Scattergram of preoperative vs postoperative visual acuity. Points below the line indicate eyes with improved vision. CNV indicates choroidal neovascularization; HM, hand motions; LP, light perception; and NLP, no light perception.
Case 7. Preoperative color fundus photograph (left) and fluorescein angiogram (right) of a 16-year-old adolescent boy with ocular toxoplasmosis. Best-corrected visual acuity was 20/100.
Case 7. Postoperative fundus photograph. There was no evidence of recurrent neovascularization. Visual acuity was 20/20 with 27 months' follow-up.
Case 15. Preoperative fundus photograph (left) and fluorescein angiogram (right) of a 14-year-old adolescent girl with idiopathic choroidal neovascularization. Best-corrected visual acuity was 20/200.
Case 15. Postoperative fundus photograph. Visual acuity was 20/20 with 63 months' follow-up.
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Uemura A, Thomas MA. Visual Outcome After Surgical Removal of Choroidal Neovascularization in Pediatric Patients. Arch Ophthalmol. 2000;118(10):1373–1378. doi:10.1001/archopht.118.10.1373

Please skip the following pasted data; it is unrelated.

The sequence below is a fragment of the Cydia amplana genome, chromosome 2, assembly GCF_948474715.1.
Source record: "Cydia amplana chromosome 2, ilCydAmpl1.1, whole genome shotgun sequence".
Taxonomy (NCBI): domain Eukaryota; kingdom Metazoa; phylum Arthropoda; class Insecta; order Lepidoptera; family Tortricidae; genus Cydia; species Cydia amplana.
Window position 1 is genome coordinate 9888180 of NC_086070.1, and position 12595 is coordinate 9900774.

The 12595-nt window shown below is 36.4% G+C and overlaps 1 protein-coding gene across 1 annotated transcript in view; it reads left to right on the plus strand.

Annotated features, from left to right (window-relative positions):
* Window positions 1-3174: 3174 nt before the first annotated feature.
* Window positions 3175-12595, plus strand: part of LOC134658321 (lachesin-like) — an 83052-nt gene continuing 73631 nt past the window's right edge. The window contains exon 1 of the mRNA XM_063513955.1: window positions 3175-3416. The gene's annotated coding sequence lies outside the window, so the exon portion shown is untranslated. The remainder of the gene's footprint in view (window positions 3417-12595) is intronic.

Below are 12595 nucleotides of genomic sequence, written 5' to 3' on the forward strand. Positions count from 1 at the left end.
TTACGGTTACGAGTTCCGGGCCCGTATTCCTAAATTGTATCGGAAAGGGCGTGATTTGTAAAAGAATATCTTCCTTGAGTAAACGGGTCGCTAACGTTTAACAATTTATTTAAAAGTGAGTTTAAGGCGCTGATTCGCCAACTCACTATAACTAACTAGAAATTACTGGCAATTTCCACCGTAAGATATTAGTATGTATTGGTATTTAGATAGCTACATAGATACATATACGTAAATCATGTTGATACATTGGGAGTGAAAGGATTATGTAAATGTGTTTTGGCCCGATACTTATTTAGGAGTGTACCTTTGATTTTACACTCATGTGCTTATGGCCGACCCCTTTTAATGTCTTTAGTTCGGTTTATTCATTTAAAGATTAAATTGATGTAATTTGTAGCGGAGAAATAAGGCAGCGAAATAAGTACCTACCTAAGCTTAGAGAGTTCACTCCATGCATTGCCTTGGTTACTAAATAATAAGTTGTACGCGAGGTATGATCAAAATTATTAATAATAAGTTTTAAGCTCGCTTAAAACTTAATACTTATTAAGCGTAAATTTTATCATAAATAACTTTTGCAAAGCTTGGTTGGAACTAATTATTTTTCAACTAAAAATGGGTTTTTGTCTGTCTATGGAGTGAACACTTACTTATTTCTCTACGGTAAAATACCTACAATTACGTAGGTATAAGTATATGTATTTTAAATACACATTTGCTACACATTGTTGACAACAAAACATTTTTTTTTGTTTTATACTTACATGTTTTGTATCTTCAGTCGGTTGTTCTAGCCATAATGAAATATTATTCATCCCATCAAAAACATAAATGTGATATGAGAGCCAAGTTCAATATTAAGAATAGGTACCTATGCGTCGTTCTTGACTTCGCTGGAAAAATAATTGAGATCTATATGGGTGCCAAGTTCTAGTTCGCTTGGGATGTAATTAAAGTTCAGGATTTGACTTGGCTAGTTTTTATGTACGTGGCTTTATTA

To assess the visual outcome after surgical removal of choroidal neovascularization (CNV) in pediatric patients.
A retrospective, noncomparative, consecutive case series of 17 eyes undergoing surgical removal of CNV of various causes in patients aged 18 years and younger.
The cause of the CNV was presumed ocular histoplasmosis syndrome in 11 eyes, idiopathic in 3, and optic nerve coloboma, ocular toxoplasmosis, and trauma in 1 eye each. Two eyes had CNV within 100 µm of the center of the foveal avascular zone (juxtafoveal CNV) and 1 eye had peripapillary CNV, while 14 eyes had CNV beneath the geometric center of the foveal avascular zone (subfoveal CNV). In eyes with subfoveal CNV, median preoperative Snellen visual acuity was 20/200 (range, 20/80-3/200). With a median follow-up of 27 months (range, 6-45 months), median final visual acuity was 20/50 (range, 20/20-2/200); 10 (72%) had improvement of 2 or more Snellen lines after surgery, and 6 eyes (43%) had final visual acuity of 20/40 or better. In 3 eyes with juxtafoveal CNV or peripapillary CNV, all eyes had improvement of 4 or more Snellen lines. Postoperative recurrent CNV developed in 6 (35%) of 17 patients; 2 of the eyes underwent a second vitrectomy and 4 received laser treatment for the recurrences.
Pediatric patients may have good recovery of vision after surgical removal of CNV, and the removal of these membranes may be a viable alternative to laser photocoagulation in pediatric patients.